Charged porous membrane structures for separation of biomolecules

Karina Katarzyna Kopec

Research output: ThesisPhD Thesis - Research UT, graduation UT

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Thesis presents various membrane techniques for biomolecules separation. New charged membranes and new methods to introduce charge into the membranes are demonstrated. All chapters present characterization of the hollow fiber membranes produced via the immersion precipitation dry-wet spinning. Apart from the spinning technique, the phase separation in-situ and polymer foaming are explored, too. A model protein or a model protein mixture is investigated in each chapter to give a proof of concept of the new method. Bovine serum albumin is used, as this protein is known of its stability, lack of effect in many biochemical reactions and low cost. First, a new in-line method of introduction charge onto the bore surface of the hollow fiber membrane in a one-step spinning process is described. A negatively charged polyelectrolyte sulphonated poly(ether ether ketone) (SPEEK) is dissolved in the bore liquid and during the membrane formation deposited on the bore surface. Secondly, a crosslinking agent for the membrane forming polymer, the polyethyleneimine (PEI) is dissolved in the bore liquid. This is a new method of simultaneous membrane formation and chemical modification in a one-step spinning process. It is shown that two types of membranes: either a completely crosslinked and porous fiber (for ultrafiltration), or a porous fiber with crosslinked dense inner layer (for gas separation), can be produced via the same spinning procedure, only by changing the composition of the bore liquid and/or shell liquid and dope solution. Third method explores application of mixed matrix membranes for adsorption of biomolecules. These membranes are produced by dispersion of negatively charged particles in the matrix polymer. The novelty of this work is that the membranes are crosslinked and for the first time applied for the adsorption of biomolecules (lysozyme and cholesterol) from organic solvents, rather than from aqueous solutions. The last part introduces membrane technology in a completely new field, capillary elelectrochromatography (CEC) – a hybrid analytical separation technique. Here, membrane fabrication methods described previously, together with new methods, are applied for preparation of novel stationary phases for CEC columns, which are tested in a laboratorydesigned and laboratory-built CEC unit.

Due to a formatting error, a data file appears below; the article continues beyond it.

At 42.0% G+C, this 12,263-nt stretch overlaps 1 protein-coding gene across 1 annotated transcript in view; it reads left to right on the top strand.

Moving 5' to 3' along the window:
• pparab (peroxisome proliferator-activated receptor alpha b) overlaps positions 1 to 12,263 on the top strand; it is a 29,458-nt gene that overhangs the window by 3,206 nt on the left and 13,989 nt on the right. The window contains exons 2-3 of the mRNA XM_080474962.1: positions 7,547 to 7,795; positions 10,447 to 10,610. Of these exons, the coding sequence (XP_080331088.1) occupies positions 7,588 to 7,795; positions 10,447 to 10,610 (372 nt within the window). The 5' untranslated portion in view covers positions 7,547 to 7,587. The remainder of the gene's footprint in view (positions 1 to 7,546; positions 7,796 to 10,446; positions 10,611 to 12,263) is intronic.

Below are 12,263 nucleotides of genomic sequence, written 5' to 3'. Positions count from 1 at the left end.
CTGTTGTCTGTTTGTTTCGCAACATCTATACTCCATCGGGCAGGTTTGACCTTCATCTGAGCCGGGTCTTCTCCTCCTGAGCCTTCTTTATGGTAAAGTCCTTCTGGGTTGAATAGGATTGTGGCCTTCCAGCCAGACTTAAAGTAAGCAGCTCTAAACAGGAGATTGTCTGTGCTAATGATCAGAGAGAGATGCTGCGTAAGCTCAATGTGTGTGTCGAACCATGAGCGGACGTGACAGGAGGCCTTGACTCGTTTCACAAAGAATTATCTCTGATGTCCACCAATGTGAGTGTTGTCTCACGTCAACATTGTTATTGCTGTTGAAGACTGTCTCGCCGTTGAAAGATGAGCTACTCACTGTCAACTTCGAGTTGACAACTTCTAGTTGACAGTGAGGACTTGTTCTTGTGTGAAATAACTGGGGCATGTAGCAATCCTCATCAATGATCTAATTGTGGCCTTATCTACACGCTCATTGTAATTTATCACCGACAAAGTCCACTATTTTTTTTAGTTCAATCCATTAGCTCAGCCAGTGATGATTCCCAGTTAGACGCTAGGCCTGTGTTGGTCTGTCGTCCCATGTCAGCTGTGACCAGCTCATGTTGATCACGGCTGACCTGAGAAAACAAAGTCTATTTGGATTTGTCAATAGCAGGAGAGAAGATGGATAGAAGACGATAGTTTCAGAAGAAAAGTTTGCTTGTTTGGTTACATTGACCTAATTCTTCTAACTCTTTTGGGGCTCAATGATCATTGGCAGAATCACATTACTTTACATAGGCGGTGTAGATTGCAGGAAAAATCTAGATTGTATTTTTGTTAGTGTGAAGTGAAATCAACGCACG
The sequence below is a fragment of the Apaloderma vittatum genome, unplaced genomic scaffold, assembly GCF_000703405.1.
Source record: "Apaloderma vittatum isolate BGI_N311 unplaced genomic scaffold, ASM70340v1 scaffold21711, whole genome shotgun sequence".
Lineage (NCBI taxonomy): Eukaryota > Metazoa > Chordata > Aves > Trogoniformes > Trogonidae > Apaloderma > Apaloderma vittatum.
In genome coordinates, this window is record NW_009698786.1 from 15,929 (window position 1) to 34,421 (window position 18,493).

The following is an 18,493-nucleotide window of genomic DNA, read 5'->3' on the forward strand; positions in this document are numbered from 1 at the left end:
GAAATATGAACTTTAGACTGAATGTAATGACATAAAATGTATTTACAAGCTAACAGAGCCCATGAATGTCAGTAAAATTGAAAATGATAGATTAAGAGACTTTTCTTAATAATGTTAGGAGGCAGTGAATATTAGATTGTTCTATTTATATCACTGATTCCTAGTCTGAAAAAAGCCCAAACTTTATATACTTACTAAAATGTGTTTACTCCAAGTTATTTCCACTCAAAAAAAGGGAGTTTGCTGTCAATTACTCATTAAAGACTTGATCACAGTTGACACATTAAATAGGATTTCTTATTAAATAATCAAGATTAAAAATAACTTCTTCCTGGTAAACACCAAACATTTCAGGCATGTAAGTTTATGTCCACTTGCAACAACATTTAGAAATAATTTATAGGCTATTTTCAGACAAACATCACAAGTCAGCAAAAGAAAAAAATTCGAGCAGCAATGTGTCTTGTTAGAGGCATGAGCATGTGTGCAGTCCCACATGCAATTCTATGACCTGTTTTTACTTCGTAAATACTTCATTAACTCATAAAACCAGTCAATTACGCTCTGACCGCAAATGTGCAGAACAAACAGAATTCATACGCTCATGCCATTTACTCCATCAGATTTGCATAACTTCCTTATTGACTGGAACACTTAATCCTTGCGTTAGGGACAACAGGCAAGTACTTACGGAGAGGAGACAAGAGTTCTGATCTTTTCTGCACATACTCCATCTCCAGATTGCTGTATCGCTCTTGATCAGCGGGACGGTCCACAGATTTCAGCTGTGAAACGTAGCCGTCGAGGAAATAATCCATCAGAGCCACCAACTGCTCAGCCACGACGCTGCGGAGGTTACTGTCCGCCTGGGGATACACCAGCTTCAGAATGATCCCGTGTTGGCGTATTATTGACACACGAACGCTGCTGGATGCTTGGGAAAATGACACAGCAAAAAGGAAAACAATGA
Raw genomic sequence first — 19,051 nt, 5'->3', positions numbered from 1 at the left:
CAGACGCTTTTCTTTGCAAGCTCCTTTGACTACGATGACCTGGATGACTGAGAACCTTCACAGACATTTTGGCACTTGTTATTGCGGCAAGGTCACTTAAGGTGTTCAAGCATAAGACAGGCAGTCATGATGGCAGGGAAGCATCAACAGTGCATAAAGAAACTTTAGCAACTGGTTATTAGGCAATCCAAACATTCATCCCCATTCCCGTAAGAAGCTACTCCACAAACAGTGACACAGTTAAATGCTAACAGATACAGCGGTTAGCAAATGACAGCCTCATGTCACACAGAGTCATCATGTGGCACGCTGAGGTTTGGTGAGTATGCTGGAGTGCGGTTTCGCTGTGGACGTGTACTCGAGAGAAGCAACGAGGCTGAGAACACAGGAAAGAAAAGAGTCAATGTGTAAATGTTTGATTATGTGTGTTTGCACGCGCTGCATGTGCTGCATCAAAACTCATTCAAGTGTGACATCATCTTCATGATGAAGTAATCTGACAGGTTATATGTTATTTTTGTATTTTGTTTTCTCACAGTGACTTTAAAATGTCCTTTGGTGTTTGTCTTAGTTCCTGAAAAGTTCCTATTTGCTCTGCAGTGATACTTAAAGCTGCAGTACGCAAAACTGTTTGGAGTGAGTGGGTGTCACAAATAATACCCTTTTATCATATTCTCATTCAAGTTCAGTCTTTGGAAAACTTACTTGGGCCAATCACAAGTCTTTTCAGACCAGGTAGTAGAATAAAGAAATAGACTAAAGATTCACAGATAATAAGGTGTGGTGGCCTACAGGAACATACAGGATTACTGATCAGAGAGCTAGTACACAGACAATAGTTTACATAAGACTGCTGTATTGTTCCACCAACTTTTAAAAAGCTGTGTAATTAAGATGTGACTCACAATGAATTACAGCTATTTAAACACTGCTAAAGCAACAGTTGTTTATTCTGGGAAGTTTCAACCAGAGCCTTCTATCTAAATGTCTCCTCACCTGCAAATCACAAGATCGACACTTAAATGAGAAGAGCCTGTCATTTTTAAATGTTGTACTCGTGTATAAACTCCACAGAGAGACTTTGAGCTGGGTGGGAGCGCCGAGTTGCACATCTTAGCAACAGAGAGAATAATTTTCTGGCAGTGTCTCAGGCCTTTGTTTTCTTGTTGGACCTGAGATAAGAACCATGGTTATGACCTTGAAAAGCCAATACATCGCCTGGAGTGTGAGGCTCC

Original languageEnglish
Awarding Institution
  • University of Twente
  • Wessling, M., Supervisor
  • Stamatialis, D., Co-Supervisor
Award date28 Jan 2011
Place of PublicationEnschede
Print ISBNs978-90-365-3146-7
Publication statusPublished - 28 Jan 2011


  • IR-75805
  • METIS-279612


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